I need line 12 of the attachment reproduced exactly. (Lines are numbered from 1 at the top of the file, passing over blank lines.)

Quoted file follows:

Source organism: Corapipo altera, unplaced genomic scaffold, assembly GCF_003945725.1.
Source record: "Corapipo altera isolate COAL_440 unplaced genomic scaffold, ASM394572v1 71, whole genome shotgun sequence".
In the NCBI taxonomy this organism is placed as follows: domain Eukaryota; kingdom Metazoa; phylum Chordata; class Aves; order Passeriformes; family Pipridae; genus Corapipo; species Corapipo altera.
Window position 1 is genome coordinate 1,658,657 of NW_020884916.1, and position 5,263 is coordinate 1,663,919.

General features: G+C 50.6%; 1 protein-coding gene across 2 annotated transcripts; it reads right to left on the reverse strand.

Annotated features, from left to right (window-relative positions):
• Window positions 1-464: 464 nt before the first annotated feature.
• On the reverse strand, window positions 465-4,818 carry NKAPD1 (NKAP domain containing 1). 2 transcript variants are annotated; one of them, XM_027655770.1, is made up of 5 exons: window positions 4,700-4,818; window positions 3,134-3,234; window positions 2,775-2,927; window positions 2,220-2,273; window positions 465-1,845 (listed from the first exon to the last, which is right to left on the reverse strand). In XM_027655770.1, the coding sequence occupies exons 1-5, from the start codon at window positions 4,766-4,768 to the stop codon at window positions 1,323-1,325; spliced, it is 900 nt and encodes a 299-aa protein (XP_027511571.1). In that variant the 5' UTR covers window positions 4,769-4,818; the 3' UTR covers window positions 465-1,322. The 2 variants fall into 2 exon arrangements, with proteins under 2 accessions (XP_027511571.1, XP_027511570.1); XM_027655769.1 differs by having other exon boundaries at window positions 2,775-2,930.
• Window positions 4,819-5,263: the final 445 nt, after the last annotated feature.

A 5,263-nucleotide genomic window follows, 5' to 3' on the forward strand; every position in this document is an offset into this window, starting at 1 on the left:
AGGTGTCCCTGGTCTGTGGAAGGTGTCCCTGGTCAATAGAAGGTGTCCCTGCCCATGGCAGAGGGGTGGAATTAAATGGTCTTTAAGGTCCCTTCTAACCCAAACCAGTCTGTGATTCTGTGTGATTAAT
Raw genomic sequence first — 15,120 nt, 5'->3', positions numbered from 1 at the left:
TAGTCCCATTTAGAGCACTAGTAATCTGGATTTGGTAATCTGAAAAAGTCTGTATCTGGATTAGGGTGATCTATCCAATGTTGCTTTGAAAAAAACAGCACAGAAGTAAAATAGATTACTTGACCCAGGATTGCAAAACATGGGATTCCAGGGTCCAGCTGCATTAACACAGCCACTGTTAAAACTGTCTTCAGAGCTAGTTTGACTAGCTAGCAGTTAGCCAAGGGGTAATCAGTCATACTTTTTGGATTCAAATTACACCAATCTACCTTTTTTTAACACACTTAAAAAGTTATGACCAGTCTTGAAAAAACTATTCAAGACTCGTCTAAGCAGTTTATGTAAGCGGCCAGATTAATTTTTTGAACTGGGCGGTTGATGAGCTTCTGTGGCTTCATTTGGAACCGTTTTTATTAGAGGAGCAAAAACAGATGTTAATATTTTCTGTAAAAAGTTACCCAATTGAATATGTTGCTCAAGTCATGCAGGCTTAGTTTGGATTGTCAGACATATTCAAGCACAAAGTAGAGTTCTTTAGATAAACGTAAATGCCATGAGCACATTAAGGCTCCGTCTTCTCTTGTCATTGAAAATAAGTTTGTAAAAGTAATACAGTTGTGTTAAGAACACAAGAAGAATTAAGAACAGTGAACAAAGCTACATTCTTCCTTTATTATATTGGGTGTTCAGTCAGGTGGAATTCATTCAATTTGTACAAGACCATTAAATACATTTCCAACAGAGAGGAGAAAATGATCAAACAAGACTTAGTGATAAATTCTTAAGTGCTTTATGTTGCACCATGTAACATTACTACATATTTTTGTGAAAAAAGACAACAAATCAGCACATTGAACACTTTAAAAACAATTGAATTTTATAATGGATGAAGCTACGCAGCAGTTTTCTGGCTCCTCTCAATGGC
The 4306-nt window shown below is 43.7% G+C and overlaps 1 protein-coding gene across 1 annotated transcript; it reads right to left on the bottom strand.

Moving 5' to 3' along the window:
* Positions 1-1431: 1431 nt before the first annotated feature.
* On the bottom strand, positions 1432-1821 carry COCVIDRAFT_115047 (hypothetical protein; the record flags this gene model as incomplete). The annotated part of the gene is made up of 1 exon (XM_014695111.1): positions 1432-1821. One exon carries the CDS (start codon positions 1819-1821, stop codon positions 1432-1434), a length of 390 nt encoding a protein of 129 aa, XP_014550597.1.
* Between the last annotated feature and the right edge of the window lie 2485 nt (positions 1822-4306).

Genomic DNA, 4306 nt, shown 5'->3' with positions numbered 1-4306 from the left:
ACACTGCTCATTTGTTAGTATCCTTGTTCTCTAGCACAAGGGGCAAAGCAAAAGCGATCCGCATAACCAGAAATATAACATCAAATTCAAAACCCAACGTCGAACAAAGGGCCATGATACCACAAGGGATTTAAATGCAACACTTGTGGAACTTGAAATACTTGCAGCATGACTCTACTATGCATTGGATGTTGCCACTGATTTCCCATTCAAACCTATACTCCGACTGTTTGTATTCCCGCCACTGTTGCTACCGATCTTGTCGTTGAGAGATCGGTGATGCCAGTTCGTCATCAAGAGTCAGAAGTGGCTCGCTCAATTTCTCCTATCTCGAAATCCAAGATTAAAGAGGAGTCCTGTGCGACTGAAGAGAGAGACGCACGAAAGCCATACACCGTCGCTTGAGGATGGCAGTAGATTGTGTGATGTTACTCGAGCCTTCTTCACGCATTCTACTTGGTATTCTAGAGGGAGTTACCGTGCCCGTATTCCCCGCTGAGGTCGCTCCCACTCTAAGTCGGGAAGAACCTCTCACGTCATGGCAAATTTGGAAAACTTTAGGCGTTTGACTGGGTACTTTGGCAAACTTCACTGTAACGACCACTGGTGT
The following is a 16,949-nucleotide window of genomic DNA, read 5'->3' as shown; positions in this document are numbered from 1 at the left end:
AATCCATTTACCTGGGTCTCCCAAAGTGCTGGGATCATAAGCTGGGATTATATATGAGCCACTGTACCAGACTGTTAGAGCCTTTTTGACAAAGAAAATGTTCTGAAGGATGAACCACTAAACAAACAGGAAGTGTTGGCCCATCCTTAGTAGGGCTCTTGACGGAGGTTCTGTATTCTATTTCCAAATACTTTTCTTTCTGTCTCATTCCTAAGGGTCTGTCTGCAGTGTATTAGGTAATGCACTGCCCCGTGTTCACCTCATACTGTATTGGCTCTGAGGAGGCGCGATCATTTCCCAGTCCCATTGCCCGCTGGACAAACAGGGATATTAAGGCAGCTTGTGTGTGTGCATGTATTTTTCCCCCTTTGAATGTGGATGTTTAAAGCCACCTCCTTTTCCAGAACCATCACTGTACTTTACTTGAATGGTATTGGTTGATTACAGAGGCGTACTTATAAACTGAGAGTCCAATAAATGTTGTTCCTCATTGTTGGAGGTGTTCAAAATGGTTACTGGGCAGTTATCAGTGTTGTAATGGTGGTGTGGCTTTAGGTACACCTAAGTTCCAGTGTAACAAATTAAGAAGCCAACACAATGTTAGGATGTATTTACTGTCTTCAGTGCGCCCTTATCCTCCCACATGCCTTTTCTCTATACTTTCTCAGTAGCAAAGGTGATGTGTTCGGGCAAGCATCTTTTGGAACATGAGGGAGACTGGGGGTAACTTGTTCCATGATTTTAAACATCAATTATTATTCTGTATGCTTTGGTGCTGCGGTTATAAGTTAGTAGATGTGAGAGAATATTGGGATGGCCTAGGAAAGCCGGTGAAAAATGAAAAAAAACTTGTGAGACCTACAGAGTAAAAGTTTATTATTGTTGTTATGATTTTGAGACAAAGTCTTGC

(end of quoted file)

Raw genomic sequence first — 15,120 nt, 5'->3', positions numbered from 1 at the left: